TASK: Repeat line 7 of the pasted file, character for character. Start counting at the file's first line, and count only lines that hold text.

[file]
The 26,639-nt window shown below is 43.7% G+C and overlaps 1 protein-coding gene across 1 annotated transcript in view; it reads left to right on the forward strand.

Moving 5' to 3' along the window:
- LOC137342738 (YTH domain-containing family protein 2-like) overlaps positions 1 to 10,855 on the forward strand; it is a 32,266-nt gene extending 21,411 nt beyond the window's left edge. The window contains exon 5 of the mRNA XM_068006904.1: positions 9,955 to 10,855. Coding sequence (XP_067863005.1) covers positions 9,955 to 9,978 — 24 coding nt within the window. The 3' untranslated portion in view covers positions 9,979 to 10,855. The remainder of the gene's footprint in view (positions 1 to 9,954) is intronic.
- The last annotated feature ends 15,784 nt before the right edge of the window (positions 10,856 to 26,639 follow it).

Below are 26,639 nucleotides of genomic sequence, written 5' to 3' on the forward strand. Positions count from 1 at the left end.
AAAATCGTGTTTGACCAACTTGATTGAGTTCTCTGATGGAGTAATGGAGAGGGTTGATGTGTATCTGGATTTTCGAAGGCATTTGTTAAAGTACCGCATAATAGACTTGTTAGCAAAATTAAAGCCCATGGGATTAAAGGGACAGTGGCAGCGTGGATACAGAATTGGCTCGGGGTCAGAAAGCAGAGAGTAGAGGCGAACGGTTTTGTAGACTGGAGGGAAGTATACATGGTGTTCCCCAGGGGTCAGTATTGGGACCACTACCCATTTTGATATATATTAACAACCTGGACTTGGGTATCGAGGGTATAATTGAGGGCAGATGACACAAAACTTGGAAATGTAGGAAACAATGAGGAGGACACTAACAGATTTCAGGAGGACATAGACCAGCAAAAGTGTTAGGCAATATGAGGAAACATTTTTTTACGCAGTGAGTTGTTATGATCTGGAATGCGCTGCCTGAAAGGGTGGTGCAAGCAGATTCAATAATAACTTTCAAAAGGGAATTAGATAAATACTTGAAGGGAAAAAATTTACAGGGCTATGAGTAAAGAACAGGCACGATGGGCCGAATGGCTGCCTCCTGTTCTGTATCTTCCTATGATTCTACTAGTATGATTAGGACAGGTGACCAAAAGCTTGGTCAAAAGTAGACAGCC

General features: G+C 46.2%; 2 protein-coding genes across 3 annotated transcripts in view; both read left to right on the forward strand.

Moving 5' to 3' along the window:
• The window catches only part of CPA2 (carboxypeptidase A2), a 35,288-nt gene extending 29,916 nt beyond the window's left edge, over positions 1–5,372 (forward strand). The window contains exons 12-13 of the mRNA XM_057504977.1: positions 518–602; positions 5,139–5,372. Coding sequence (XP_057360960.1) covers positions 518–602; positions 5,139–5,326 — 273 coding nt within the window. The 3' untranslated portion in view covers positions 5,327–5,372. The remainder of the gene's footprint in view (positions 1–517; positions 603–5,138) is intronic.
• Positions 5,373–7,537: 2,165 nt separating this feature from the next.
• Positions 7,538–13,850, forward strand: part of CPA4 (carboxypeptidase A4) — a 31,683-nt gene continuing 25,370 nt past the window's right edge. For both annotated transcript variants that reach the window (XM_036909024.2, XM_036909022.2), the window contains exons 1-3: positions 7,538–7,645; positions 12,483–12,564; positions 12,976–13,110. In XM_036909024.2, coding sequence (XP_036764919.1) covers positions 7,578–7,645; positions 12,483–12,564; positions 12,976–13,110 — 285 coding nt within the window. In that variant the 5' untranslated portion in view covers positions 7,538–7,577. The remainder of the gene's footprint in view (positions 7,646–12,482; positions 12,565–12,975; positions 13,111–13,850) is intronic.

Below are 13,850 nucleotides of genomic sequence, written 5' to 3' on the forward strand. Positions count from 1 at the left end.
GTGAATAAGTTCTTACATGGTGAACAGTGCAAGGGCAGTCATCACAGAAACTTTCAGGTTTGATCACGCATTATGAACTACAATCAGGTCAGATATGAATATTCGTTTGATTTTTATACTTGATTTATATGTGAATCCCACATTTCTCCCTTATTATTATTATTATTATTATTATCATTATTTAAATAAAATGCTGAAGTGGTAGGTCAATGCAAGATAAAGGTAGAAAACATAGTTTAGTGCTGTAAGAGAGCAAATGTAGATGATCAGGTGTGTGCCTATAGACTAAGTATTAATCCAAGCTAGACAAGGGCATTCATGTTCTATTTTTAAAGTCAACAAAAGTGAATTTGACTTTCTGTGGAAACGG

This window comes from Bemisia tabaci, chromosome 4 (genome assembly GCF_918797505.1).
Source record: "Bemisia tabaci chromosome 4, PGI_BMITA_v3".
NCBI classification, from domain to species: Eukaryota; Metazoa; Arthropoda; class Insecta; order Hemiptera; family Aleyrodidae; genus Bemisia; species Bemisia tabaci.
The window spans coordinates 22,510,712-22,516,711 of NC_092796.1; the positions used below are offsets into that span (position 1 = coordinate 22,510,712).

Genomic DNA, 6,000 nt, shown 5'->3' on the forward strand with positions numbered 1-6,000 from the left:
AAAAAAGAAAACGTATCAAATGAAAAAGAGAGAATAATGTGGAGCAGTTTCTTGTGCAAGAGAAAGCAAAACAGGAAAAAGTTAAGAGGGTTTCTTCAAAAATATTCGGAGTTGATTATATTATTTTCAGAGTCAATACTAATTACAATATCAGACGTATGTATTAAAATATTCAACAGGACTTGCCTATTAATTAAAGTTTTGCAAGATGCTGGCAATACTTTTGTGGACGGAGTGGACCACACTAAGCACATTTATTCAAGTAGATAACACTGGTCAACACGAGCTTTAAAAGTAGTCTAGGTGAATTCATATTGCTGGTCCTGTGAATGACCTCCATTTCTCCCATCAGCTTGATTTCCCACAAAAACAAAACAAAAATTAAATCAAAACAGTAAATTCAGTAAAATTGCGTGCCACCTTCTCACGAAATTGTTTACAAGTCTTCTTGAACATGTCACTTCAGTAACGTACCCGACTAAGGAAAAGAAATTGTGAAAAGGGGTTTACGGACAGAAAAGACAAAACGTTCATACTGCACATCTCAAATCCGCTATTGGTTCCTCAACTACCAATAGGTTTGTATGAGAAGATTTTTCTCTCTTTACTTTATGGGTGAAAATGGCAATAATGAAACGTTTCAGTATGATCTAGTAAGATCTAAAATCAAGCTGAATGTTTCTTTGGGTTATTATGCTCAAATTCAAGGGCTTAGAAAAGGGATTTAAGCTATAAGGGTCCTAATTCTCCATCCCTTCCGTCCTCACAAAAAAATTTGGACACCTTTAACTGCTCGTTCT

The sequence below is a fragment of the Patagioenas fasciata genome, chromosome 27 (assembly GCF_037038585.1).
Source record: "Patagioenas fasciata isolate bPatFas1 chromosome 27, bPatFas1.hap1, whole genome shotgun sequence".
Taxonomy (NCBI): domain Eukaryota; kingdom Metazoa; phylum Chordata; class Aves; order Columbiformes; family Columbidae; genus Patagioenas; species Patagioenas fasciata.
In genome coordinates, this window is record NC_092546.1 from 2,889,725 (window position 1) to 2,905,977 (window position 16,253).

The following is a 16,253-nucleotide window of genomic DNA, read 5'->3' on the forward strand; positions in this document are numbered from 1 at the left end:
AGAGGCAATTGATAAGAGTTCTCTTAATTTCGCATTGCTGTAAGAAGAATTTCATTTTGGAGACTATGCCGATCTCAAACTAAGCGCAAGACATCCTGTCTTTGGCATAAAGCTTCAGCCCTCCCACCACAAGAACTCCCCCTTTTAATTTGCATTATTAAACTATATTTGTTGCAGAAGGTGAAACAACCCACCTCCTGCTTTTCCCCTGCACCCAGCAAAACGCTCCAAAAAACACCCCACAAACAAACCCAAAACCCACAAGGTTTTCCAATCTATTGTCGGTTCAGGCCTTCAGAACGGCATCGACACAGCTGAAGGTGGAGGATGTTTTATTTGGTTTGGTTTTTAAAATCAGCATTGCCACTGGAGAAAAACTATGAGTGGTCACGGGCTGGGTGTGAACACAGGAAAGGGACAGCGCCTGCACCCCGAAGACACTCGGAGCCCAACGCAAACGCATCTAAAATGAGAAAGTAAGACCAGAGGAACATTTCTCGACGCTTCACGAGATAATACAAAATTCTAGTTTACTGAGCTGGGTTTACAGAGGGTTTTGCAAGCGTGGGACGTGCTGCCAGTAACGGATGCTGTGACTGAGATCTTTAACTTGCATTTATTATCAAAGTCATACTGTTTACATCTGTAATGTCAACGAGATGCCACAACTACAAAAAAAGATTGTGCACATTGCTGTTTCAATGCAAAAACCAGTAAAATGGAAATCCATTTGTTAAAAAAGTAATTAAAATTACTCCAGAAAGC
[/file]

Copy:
General features: G+C 46.2%; 2 protein-coding genes across 3 annotated transcripts in view; both read left to right on the forward strand.